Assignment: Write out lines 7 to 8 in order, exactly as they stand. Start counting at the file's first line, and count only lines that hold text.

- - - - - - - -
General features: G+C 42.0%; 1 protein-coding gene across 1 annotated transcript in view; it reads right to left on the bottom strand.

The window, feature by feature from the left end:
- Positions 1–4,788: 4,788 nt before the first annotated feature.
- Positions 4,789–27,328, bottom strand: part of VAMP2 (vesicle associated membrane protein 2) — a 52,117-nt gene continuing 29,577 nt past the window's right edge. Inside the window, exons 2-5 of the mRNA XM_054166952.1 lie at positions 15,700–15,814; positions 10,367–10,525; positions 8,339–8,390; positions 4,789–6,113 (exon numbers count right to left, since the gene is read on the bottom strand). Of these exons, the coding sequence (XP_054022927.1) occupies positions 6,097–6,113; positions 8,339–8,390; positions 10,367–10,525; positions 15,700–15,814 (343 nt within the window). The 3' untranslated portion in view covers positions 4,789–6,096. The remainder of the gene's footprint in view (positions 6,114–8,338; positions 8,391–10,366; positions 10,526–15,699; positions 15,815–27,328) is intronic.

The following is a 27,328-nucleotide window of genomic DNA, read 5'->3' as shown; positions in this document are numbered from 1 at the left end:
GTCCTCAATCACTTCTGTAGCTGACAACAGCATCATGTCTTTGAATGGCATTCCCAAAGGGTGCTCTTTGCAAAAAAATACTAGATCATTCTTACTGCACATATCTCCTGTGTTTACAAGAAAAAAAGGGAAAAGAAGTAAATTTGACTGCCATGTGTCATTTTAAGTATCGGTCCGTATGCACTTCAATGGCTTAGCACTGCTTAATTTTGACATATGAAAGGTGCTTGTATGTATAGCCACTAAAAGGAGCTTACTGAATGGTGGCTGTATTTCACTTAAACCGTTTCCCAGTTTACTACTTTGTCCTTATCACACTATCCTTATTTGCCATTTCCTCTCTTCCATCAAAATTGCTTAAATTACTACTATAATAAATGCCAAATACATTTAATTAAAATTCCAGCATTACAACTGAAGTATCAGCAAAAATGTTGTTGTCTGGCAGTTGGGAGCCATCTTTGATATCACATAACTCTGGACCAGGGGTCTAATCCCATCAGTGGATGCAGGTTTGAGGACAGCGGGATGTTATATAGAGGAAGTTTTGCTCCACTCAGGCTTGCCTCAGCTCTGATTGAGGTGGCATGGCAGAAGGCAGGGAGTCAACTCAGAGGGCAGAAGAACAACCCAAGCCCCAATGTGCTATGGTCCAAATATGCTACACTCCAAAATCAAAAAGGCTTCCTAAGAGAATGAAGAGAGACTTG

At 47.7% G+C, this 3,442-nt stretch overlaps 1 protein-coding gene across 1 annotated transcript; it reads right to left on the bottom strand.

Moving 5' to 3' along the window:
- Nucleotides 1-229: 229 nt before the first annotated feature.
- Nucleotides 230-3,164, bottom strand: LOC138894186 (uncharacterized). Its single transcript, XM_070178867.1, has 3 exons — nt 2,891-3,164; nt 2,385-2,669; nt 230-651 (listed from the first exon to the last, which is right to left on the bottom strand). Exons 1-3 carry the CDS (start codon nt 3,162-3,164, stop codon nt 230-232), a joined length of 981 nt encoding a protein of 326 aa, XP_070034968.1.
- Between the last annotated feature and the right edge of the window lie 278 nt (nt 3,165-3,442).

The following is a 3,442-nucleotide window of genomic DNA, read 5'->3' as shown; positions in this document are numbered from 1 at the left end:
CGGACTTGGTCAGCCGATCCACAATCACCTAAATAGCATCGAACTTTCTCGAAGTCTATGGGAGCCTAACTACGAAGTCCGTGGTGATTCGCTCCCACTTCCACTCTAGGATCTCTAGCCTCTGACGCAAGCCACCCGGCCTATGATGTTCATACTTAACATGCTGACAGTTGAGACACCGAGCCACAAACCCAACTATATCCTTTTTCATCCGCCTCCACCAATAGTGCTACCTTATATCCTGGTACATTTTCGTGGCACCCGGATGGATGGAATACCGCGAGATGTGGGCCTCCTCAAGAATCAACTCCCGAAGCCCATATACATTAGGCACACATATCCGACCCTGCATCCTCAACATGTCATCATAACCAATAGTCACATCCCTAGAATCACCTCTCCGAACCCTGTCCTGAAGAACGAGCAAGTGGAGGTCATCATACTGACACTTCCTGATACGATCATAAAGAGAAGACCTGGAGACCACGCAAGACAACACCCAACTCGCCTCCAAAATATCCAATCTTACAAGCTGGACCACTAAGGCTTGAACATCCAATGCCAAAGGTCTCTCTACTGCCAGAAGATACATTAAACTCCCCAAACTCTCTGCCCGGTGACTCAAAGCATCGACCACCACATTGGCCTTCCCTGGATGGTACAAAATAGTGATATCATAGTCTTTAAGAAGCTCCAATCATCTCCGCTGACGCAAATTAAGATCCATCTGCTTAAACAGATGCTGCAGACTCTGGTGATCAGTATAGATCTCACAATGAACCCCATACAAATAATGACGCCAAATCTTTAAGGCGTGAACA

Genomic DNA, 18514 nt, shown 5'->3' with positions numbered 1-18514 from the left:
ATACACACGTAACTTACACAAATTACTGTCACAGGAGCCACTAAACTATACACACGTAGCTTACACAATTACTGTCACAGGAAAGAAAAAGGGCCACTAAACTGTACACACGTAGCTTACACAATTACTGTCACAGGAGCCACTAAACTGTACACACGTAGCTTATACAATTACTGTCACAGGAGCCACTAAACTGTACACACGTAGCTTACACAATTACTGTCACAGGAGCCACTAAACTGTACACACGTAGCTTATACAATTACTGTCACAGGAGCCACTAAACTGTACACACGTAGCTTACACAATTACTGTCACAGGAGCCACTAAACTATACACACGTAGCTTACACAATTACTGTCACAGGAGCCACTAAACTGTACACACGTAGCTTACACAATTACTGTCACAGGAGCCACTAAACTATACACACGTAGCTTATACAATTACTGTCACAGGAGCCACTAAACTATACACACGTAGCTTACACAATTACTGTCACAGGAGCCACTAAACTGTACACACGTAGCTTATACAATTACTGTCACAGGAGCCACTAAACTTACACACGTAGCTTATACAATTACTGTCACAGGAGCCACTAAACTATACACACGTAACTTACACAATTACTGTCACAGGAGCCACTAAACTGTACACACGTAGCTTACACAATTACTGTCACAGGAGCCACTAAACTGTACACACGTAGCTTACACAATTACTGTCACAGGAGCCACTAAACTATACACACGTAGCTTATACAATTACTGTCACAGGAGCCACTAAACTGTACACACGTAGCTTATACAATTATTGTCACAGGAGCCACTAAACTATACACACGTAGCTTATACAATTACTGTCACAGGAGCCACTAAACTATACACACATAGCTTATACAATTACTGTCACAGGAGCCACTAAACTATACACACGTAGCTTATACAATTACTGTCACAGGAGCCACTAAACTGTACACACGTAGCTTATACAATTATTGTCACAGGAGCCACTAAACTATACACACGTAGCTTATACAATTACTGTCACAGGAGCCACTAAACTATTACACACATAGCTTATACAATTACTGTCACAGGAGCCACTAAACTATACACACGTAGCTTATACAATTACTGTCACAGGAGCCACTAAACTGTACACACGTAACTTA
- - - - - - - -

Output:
At 47.7% G+C, this 3,442-nt stretch overlaps 1 protein-coding gene across 1 annotated transcript; it reads right to left on the bottom strand.

Moving 5' to 3' along the window: